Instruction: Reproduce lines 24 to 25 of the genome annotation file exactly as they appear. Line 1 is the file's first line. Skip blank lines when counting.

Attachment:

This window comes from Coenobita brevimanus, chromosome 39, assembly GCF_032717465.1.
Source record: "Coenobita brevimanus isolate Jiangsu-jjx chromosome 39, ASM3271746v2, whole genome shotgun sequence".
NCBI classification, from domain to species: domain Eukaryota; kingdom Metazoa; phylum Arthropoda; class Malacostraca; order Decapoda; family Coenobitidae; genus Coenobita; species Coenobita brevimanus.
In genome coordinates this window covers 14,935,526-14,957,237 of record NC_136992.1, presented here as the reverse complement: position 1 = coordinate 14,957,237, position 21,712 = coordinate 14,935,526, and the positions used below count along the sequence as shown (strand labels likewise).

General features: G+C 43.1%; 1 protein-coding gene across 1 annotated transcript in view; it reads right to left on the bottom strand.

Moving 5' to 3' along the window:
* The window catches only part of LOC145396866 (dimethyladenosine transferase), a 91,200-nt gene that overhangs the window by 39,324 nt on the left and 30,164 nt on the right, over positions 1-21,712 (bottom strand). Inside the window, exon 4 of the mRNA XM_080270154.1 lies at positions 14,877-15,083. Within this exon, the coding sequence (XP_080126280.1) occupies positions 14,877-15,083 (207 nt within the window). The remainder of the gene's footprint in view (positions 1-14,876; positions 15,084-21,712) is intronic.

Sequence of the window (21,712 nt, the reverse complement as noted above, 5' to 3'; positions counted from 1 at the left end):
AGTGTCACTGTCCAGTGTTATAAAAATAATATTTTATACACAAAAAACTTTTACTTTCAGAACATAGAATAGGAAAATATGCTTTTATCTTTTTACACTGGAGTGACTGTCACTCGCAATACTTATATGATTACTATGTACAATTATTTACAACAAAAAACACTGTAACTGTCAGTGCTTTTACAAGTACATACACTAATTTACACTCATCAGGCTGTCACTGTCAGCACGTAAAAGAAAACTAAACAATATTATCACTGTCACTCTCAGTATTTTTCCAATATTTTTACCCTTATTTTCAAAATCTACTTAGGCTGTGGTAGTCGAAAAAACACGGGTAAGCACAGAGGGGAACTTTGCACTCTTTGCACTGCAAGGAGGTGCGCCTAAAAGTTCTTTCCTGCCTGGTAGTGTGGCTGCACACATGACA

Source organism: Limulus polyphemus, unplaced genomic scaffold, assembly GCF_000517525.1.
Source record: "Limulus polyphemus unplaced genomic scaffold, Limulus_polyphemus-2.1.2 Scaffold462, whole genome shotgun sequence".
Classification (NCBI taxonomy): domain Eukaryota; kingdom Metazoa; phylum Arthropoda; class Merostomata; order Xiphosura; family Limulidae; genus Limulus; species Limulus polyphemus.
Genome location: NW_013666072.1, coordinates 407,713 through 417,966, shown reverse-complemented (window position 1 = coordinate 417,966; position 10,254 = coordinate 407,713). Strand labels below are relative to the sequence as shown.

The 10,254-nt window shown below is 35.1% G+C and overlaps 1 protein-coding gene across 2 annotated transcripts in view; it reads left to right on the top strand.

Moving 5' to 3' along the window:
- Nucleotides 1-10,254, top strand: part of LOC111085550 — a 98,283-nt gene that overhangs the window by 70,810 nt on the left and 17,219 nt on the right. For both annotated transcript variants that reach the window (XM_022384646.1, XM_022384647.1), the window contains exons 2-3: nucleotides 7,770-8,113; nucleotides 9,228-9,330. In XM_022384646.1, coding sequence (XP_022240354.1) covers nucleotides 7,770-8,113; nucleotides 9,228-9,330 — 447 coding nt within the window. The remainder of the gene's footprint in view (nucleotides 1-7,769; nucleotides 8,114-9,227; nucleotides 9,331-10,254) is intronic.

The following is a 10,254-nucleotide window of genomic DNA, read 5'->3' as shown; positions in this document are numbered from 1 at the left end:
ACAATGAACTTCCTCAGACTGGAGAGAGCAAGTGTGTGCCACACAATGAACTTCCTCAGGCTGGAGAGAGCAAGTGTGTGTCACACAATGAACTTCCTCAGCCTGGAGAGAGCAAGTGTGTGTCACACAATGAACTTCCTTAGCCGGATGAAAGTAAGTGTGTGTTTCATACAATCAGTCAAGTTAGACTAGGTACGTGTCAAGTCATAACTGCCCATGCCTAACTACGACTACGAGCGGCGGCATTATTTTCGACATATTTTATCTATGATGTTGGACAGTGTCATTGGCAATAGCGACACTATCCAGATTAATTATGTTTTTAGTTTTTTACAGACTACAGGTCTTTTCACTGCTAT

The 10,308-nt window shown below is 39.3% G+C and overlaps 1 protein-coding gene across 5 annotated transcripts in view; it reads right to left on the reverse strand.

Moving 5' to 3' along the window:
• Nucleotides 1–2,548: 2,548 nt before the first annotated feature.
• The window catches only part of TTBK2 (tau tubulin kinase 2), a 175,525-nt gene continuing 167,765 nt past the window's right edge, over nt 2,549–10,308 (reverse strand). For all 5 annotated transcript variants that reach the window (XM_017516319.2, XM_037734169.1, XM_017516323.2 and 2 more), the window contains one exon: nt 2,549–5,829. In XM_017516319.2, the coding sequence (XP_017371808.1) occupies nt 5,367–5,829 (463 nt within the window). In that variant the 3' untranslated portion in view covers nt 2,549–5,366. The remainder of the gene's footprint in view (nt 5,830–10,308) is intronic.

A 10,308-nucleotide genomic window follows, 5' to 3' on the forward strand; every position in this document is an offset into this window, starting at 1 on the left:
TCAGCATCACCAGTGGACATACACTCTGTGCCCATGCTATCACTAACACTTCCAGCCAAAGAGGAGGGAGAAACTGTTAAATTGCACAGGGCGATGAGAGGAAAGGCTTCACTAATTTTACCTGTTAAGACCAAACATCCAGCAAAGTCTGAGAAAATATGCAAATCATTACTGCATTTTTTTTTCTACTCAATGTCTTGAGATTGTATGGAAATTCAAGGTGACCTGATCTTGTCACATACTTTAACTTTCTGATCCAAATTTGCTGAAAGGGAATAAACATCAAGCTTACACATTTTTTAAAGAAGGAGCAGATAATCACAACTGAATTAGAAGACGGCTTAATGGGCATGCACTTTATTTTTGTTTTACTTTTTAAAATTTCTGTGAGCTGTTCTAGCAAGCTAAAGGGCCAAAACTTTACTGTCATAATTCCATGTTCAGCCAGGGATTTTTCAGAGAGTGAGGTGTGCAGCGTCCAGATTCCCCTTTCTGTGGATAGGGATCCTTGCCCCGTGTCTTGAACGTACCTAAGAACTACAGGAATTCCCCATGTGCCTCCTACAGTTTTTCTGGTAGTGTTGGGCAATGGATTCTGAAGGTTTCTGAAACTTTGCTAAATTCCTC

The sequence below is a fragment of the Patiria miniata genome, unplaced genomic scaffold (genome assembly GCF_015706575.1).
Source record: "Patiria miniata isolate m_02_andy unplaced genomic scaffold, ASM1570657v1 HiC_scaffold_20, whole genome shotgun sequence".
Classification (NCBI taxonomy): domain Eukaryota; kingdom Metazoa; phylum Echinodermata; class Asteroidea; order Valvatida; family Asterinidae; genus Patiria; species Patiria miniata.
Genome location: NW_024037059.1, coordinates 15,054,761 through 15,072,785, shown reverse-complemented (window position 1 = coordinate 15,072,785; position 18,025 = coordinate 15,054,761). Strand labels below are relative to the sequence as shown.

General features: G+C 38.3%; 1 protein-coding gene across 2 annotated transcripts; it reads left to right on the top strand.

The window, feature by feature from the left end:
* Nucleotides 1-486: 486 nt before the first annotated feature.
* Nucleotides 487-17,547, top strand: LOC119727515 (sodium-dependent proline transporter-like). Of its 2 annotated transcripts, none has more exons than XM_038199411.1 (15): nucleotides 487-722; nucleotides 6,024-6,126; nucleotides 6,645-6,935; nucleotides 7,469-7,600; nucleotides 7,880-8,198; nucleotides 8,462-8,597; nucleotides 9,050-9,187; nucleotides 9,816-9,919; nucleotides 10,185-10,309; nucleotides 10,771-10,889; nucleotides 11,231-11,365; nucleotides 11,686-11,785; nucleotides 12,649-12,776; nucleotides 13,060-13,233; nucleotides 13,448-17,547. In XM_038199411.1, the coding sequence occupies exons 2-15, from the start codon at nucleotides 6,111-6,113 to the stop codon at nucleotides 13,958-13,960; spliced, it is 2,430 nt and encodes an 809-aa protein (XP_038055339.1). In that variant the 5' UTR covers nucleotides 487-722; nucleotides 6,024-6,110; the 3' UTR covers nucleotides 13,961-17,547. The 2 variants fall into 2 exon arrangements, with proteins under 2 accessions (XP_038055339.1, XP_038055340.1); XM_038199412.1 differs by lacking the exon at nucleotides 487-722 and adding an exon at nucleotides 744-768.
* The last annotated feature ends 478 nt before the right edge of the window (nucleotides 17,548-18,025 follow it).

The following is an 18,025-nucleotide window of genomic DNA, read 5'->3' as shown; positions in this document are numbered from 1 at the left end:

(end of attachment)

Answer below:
TCAGCATCACCAGTGGACATACACTCTGTGCCCATGCTATCACTAACACTTCCAGCCAAAGAGGAGGGAGAAACTGTTAAATTGCACAGGGCGATGAGAGGAAAGGCTTCACTAATTTTACCTGTTAAGACCAAACATCCAGCAAAGTCTGAGAAAATATGCAAATCATTACTGCATTTTTTTTTCTACTCAATGTCTTGAGATTGTATGGAAATTCAAGGTGACCTGATCTTGTCACATACTTTAACTTTCTGATCCAAATTTGCTGAAAGGGAATAAACATCAAGCTTACACATTTTTTAAAGAAGGAGCAGATAATCACAACTGAATTAGAAGACGGCTTAATGGGCATGCACTTTATTTTTGTTTTACTTTTTAAAATTTCTGTGAGCTGTTCTAGCAAGCTAAAGGGCCAAAACTTTACTGTCATAATTCCATGTTCAGCCAGGGATTTTTCAGAGAGTGAGGTGTGCAGCGTCCAGATTCCCCTTTCTGTGGATAGGGATCCTTGCCCCGTGTCTTGAACGTACCTAAGAACTACAGGAATTCCCCATGTGCCTCCTACAGTTTTTCTGGTAGTGTTGGGCAATGGATTCTGAAGGTTTCTGAAACTTTGCTAAATTCCTC

The sequence below is a fragment of the Patiria miniata genome, unplaced genomic scaffold (genome assembly GCF_015706575.1).